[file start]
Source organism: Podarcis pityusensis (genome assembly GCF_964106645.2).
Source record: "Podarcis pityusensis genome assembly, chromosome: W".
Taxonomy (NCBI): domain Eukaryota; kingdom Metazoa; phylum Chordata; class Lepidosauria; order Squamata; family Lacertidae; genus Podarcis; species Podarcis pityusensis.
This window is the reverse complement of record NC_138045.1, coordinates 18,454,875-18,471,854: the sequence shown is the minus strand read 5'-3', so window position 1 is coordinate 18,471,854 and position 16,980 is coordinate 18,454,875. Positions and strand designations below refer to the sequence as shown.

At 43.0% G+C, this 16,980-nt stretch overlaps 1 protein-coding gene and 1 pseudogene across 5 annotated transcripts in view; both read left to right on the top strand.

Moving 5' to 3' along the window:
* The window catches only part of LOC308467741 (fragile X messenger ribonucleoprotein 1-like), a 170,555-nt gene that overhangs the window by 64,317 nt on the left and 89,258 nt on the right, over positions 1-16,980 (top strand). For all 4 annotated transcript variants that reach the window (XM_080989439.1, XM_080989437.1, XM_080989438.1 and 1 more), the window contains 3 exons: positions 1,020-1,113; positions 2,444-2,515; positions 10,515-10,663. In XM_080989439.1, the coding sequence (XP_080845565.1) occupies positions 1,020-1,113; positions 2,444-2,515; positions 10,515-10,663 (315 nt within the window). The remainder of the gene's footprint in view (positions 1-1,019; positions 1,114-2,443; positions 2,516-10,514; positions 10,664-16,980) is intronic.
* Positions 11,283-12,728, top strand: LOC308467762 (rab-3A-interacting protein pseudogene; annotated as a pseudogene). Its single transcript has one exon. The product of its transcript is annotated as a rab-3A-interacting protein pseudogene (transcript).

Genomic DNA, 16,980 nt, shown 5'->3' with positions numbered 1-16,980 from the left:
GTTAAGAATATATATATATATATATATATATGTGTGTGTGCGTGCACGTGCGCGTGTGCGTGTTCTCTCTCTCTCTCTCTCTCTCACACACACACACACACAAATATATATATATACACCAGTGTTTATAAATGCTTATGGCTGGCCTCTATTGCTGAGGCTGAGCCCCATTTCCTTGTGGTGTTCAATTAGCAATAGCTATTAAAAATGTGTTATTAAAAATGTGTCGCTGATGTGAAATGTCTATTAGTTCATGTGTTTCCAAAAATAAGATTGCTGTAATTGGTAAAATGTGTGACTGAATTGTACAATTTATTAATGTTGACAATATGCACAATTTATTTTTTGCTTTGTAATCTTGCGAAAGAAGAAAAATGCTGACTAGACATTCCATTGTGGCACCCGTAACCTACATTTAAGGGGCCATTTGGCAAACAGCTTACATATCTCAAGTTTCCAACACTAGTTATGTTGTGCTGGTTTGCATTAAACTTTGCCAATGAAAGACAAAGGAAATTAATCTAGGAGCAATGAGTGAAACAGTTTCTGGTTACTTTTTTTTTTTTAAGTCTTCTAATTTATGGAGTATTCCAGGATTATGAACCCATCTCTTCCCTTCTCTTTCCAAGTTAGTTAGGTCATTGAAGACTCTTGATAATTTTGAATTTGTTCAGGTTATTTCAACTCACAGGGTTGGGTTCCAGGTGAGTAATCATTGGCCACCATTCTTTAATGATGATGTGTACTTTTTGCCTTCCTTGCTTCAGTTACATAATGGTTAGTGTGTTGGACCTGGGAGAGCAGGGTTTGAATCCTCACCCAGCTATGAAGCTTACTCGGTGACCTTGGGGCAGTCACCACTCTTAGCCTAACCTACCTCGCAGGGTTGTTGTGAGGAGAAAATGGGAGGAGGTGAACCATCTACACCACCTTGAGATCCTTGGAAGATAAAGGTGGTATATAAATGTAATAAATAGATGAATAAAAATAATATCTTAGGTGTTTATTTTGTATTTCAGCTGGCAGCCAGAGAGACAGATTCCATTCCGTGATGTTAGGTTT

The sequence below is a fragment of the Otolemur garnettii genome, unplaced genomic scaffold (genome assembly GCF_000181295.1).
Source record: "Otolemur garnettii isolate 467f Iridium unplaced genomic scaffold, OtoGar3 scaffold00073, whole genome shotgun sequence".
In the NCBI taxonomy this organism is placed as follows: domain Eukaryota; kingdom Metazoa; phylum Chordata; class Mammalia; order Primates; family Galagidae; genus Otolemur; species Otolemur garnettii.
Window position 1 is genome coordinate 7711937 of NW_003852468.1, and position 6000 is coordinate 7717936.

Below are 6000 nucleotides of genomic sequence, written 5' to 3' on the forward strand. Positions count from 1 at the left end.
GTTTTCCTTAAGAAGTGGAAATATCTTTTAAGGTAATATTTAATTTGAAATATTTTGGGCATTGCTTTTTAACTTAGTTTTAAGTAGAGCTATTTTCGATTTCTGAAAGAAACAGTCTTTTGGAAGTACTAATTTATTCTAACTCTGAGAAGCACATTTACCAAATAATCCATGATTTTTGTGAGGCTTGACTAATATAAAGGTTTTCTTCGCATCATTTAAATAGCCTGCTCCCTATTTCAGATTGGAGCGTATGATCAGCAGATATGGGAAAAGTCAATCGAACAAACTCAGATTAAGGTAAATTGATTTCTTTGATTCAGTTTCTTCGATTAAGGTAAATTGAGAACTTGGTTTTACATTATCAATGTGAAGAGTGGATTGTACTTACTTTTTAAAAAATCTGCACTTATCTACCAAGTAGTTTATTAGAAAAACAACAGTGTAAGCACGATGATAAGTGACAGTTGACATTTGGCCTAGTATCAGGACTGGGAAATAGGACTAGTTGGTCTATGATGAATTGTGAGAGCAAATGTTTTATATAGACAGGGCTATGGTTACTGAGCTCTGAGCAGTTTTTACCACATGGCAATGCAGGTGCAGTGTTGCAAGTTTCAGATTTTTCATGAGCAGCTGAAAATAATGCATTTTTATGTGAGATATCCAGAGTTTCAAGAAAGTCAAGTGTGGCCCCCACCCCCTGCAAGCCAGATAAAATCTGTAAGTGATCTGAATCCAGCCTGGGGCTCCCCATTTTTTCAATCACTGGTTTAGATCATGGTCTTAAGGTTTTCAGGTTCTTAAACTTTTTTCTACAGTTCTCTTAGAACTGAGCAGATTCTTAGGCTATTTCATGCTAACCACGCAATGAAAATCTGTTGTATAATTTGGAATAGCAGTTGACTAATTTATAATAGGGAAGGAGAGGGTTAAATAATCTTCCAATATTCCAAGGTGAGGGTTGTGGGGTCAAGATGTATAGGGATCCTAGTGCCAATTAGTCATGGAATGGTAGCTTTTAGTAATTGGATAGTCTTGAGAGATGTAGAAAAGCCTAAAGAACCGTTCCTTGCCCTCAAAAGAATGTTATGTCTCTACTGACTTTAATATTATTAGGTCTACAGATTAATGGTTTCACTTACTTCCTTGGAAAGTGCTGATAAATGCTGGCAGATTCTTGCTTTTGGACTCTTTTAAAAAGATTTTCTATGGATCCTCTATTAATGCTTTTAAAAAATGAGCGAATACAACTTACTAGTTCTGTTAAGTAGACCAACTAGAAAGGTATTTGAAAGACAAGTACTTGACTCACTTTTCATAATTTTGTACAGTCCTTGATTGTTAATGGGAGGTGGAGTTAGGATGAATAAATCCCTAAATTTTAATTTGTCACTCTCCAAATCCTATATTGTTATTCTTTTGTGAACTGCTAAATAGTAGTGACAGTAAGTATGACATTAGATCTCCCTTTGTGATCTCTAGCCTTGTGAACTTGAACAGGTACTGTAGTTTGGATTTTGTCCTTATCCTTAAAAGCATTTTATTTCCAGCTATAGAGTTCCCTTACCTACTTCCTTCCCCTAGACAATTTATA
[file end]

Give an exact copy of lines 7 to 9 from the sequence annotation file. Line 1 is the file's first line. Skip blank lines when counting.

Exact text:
* The window catches only part of LOC308467741 (fragile X messenger ribonucleoprotein 1-like), a 170,555-nt gene that overhangs the window by 64,317 nt on the left and 89,258 nt on the right, over positions 1-16,980 (top strand). For all 4 annotated transcript variants that reach the window (XM_080989439.1, XM_080989437.1, XM_080989438.1 and 1 more), the window contains 3 exons: positions 1,020-1,113; positions 2,444-2,515; positions 10,515-10,663. In XM_080989439.1, the coding sequence (XP_080845565.1) occupies positions 1,020-1,113; positions 2,444-2,515; positions 10,515-10,663 (315 nt within the window). The remainder of the gene's footprint in view (positions 1-1,019; positions 1,114-2,443; positions 2,516-10,514; positions 10,664-16,980) is intronic.
* Positions 11,283-12,728, top strand: LOC308467762 (rab-3A-interacting protein pseudogene; annotated as a pseudogene). Its single transcript has one exon. The product of its transcript is annotated as a rab-3A-interacting protein pseudogene (transcript).

Genomic DNA, 16,980 nt, shown 5'->3' with positions numbered 1-16,980 from the left: